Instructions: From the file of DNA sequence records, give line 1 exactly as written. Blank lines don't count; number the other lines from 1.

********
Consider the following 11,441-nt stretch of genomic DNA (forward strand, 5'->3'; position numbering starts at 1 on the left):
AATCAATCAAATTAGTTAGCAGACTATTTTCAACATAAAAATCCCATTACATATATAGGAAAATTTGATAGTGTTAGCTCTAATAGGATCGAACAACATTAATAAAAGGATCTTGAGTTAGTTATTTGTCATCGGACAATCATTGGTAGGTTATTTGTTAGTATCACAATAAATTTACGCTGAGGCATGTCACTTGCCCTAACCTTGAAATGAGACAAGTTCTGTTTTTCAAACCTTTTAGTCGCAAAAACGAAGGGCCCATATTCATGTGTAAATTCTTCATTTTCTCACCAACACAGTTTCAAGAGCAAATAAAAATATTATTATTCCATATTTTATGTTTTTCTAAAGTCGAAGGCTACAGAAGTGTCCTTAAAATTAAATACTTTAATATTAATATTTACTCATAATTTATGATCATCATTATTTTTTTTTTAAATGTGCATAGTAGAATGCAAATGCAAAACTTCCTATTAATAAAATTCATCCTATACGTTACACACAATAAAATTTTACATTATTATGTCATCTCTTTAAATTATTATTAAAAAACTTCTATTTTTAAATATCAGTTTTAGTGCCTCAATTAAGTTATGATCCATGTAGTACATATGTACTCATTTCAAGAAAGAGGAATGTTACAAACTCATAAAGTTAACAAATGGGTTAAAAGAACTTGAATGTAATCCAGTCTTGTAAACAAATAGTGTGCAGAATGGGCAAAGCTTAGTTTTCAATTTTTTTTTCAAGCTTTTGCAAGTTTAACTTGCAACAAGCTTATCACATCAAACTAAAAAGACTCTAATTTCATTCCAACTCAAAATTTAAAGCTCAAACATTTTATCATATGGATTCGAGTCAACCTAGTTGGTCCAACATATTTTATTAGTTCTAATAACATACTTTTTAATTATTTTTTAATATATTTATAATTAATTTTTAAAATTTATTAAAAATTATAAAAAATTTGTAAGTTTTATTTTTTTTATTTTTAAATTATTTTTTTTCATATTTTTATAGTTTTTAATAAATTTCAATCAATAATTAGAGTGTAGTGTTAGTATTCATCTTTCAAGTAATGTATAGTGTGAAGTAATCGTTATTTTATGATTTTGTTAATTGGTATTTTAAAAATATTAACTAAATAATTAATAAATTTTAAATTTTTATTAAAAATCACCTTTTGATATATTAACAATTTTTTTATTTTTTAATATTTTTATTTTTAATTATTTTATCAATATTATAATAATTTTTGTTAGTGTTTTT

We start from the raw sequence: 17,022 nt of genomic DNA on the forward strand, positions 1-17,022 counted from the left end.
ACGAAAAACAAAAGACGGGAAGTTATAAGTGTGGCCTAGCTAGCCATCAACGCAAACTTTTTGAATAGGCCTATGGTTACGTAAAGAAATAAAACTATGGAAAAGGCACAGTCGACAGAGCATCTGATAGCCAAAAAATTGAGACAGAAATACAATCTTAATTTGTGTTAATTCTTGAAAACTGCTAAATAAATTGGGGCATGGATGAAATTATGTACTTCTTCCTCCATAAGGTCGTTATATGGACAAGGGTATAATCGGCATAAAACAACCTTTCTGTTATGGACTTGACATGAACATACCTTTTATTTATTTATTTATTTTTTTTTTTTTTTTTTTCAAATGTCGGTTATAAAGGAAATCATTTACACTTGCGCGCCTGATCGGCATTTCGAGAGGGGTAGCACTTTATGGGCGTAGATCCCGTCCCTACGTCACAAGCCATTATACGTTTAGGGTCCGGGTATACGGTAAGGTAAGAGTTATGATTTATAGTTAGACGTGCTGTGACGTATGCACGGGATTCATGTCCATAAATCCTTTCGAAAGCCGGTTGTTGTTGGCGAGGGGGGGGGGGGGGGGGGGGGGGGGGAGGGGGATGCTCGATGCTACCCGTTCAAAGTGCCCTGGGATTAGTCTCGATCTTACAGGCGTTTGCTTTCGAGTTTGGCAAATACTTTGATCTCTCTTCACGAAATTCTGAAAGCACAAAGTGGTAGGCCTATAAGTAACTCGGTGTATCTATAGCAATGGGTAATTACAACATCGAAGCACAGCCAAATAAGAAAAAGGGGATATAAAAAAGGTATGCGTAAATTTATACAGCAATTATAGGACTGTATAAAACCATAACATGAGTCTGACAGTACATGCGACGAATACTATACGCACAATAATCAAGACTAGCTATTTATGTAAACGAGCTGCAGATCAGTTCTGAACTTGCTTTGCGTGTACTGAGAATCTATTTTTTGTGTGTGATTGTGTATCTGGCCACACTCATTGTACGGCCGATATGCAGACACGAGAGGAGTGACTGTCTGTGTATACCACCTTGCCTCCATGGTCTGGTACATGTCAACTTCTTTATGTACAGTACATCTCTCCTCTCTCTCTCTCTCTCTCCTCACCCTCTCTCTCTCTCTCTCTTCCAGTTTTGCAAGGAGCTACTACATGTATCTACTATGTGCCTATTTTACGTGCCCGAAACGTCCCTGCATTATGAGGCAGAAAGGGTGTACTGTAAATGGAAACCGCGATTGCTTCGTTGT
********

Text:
Consider the following 11,441-nt stretch of genomic DNA (forward strand, 5'->3'; position numbering starts at 1 on the left):